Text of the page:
In Brighton England myself and my girlfriend Melanie had our first memorable sensory deprivation tank experience.
Modern society provides sensory over-stimulation
In modern society sensory over-stimulation is the norm. Our minds are always processing and interpreting the many visuals, and sounds of everyday life. The high levels of which would not be present in a natural environment.
The amount of information modern human senses have to process is tremendous. In relation to the tribesmans senses it would be something like senses on cocaine, D-bol, and speed combined.
Natural environments allow the senses to rest as the amount of information to process is far less.
We were curious to find out what it would be like if some our senses had not only less information to process, but no information to process.
This led us to discover the sensory deprivation tank.
Sensory deprivation tank???
We arrived at the healing center shortly after mid day and the assistant was enthusiastic to show us the two types of sensory deprivation tank the center boasted.
The first was a traditional tank also known as a float pod. It sounds like something from a science fiction movie and it’s resemblance didn’t disappoint. Imagine an escape pod used during an evacuation following a spaceship collision.
The second was dubbed the float cabin. The float cabin resembled a vault or chamber. It was around 6 foot in height and looked as one might imagine an elites safe to look, minus the possessions.
With the exception of the shallow ground water heavily mixed with Epsom salts and the array of LED lights on the ceiling posing as stars, it was deprived of everything else.
The assistant advised us the float cabin was far less claustrophobic so it would be our safest option seeing as we were float virgins. It also meant we could float together.
The sensory deprivation Journey begins
Following a brief shower we entered the chamber fully nude. The doors closed behind us. I turned off the LED lights making it pitch black so we could have a true sensory deprivation experience.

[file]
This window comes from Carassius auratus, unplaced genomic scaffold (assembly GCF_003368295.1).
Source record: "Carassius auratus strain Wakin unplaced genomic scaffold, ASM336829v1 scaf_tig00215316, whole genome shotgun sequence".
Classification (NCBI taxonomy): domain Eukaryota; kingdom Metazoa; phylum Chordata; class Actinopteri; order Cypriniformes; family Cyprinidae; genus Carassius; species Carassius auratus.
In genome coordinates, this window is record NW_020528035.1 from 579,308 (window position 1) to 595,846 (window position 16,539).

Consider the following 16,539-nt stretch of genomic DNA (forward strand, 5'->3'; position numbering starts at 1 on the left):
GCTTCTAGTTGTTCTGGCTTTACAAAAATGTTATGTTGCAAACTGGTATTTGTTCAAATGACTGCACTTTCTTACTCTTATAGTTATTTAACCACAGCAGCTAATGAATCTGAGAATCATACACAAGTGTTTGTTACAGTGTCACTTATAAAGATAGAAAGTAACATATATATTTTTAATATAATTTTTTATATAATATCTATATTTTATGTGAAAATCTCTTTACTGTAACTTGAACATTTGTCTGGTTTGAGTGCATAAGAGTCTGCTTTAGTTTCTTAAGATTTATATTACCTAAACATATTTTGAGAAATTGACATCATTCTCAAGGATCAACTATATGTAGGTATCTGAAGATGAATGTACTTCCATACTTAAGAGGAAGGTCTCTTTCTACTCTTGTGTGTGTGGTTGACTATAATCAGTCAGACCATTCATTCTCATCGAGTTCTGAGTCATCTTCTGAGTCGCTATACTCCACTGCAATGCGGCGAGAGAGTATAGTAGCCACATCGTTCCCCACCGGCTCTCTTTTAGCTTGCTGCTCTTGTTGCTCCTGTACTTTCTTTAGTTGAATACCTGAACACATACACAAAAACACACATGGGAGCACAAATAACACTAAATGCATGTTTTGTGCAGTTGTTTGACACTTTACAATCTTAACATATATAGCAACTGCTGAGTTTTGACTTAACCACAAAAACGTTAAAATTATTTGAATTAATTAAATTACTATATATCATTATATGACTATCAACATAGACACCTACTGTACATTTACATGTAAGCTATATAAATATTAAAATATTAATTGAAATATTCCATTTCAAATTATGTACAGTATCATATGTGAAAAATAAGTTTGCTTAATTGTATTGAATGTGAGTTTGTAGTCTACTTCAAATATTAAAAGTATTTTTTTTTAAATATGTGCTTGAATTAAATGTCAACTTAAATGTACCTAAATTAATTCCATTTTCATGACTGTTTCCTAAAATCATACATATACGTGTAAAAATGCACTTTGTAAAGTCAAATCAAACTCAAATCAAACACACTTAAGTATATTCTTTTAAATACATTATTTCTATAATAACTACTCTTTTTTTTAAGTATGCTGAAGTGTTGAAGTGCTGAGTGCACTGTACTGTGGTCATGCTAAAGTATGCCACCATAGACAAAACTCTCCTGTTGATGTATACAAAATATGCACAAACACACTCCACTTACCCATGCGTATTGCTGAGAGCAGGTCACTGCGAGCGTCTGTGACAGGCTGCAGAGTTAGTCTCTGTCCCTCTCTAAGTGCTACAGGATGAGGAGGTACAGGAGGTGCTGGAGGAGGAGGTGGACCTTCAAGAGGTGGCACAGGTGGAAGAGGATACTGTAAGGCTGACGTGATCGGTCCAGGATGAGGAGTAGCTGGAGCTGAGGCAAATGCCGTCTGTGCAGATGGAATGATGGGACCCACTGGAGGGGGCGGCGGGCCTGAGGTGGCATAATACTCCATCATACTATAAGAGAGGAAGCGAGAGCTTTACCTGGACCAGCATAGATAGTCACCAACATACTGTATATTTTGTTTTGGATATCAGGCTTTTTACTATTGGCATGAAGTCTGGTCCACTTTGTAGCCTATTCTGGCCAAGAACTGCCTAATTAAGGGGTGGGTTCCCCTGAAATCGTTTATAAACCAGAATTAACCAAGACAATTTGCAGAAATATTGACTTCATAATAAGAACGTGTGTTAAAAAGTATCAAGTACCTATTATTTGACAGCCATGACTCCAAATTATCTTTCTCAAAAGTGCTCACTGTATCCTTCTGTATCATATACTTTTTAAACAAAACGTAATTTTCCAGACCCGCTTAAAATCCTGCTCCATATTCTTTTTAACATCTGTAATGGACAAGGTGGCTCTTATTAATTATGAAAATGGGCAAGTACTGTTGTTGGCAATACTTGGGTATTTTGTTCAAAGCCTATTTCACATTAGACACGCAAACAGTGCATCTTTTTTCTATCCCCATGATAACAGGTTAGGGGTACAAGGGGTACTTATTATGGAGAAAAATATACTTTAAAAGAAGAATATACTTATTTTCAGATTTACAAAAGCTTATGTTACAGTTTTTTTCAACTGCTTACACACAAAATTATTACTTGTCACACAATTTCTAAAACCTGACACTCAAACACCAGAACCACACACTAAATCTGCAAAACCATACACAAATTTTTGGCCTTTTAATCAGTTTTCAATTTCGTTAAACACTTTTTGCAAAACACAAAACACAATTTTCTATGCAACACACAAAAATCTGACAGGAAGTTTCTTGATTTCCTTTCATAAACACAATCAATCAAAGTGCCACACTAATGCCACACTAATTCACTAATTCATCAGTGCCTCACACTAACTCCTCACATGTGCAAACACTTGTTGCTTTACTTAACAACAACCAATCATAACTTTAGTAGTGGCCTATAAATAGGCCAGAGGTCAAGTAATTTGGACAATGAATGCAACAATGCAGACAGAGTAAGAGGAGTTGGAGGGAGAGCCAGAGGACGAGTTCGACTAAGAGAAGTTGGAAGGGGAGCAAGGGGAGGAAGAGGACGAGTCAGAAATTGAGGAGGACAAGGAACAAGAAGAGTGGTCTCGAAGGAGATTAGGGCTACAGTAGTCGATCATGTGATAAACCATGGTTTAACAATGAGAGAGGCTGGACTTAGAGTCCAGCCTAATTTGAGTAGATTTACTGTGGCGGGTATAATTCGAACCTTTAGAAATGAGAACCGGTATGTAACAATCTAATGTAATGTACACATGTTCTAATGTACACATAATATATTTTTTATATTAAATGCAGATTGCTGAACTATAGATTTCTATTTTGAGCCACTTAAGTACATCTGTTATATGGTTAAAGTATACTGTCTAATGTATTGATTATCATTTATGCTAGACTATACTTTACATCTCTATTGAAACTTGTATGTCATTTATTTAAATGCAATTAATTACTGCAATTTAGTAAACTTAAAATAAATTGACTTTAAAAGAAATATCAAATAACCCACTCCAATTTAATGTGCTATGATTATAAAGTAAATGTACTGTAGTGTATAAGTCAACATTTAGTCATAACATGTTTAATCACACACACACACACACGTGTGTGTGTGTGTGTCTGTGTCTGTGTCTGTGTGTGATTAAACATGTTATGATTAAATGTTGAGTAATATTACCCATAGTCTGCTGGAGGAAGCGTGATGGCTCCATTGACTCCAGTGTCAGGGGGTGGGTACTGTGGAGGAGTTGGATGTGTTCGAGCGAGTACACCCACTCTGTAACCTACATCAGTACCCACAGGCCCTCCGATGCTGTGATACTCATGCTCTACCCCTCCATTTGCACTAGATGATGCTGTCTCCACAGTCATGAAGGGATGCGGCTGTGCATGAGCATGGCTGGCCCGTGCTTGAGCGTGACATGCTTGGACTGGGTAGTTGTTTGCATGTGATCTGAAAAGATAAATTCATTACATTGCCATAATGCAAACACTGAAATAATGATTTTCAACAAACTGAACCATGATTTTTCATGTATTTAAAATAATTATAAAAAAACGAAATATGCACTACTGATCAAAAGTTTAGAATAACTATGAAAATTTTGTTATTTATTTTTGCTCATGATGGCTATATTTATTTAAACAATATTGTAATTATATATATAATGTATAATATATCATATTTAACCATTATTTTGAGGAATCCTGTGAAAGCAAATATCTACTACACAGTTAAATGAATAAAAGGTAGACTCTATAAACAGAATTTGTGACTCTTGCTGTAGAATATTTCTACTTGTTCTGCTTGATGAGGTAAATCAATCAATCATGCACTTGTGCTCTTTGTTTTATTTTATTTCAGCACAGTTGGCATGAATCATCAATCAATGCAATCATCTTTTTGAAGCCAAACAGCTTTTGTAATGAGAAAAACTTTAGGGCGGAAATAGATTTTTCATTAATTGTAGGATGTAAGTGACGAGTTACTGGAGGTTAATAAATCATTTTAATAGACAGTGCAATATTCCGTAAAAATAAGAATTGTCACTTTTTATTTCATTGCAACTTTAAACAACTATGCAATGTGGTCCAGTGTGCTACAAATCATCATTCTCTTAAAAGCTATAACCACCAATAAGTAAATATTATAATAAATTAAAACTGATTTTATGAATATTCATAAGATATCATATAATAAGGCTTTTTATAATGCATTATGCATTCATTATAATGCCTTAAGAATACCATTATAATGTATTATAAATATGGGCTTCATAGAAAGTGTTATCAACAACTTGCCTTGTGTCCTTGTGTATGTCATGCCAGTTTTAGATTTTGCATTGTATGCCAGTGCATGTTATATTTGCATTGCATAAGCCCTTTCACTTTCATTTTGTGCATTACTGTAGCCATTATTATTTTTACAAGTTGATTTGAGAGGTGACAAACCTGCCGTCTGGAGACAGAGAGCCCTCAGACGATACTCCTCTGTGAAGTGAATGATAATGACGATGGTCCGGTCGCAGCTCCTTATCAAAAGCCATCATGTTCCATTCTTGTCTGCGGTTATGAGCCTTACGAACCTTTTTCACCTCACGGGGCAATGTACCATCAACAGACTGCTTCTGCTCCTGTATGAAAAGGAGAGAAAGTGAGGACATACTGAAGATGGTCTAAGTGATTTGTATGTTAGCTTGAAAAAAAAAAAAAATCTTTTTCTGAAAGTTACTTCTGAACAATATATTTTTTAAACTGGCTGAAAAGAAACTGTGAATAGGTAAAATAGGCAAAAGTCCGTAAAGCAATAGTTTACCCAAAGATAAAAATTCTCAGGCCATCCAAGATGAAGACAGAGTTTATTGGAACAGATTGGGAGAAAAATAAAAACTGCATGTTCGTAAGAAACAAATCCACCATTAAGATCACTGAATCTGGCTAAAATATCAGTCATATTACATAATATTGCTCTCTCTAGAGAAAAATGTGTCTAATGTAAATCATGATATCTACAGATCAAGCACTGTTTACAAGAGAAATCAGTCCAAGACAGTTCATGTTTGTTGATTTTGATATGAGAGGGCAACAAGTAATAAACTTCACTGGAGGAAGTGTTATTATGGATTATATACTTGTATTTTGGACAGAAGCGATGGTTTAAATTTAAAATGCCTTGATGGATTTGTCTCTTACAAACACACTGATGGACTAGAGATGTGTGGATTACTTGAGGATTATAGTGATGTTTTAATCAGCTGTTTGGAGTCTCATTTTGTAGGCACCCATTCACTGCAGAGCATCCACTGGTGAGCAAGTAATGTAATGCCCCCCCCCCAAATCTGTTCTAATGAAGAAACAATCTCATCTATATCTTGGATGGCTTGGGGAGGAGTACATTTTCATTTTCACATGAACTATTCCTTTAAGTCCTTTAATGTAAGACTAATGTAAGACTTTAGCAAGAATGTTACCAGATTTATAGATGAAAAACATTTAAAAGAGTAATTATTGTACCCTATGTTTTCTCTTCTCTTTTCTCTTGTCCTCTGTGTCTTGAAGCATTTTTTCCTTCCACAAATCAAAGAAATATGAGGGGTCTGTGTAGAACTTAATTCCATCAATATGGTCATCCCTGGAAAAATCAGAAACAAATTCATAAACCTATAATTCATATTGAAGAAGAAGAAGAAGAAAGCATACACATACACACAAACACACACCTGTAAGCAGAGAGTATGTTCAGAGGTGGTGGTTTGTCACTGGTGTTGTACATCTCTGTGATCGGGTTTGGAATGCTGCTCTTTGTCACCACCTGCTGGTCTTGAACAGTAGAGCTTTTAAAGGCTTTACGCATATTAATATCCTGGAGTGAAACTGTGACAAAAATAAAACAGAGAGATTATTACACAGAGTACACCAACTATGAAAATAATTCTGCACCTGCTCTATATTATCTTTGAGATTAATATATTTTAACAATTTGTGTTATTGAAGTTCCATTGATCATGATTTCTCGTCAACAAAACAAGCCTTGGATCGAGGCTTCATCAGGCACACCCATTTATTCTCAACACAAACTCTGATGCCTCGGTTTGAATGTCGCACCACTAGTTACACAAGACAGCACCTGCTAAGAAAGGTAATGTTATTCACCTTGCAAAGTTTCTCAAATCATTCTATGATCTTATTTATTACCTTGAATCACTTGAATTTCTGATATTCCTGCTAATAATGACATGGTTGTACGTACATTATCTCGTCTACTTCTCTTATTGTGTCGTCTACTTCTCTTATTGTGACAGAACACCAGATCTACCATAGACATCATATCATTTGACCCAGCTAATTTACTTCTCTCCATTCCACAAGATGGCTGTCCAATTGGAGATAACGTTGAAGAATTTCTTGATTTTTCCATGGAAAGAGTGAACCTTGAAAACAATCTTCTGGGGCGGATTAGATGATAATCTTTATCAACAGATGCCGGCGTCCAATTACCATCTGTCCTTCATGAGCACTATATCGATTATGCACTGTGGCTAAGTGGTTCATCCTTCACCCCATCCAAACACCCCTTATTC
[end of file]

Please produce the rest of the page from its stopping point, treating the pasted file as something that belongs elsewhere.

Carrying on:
Without sight we tentatively led back allowing our ears to sink below the water line. It was comfortable to say the least.
The watery pillow supported our heads and cradled our floating bodies.
The first thing that I noticed was my complete lack of vision. Everything was in total darkness.
Secondly how sound had been completely muted. Two of my strongest senses were now absent and a third being unusable. I didn’t feel like tasting the Epsom salts. Only the sense of touch and smell remained.
I had been stripped of my prominent ways in which I perceive reality. It was surreal and intriguing.
My eyes are burning
As I began to relax I was aware of how fast my heart was beating. I had been practicing some fairly strenuous movement prior to the float and my heart was still racing as a result.
It also felt as though not enough oxygen was getting to my brain leaving me devoid of clarity. I started to take deeper breaths to loosen up.
After a very short period of time (ten minute perhaps) I rubbed my eye. I had completely forgotten that I was partially submerged in Epsom salts.
It stung like a lemon. I began to make groans of discomfort. After I told Melanie what had happened her laughs echoed throughout the darkness.
I was forced to leave the chamber to wash the my eyes in the shower. Anyone who uses a sensory deprivation tank must remember this rule. Don’t rub your face. A newbie mistake.
Luckily the sting subsided pretty quickly and I was able to return to the float.
Sensory Deprivation Tank Round 2
I began my second attempt at bliss. For a little while my mind was still focusing on the very recent stinging event.
As I began paying attention to my breathing these thoughts quickly subsided. With every breathe life was becoming more tranquil.
I relaxed knowing there was nowhere I needed to be and nothing I needed to do.
My body floated around like a seagull on the ocean. Soon enough I wasn’t aware of my limbs. It was difficult to perceive where I ended and the water began. I was water.
My mind began to drift as time went on. I became the observer watching from a far and then nothing. Black hole oblivion in the serenity sense of the word.
I was there but I wasn’t. I was had temporarily transcended time and space. Fully immersed in the experience.
And then a tap on the window and the all to human voice of “session finished” dragged me back to the present reality.
The After Glow
After another brief shower we got clothed and left the center.
The sounds and the sights of the city were more intense than usual. Everything appeared more vibrant and sounds were more crisp.
To put it simply we were more present. We headed for the beach enjoying our lasting calm. We discussed our individual experiences.
Although our rest from gravity and sensory input had ended we both felt a sense of stillness that remained throughout the rest of the day. That night I slept like a baby remembering the serenity of the float.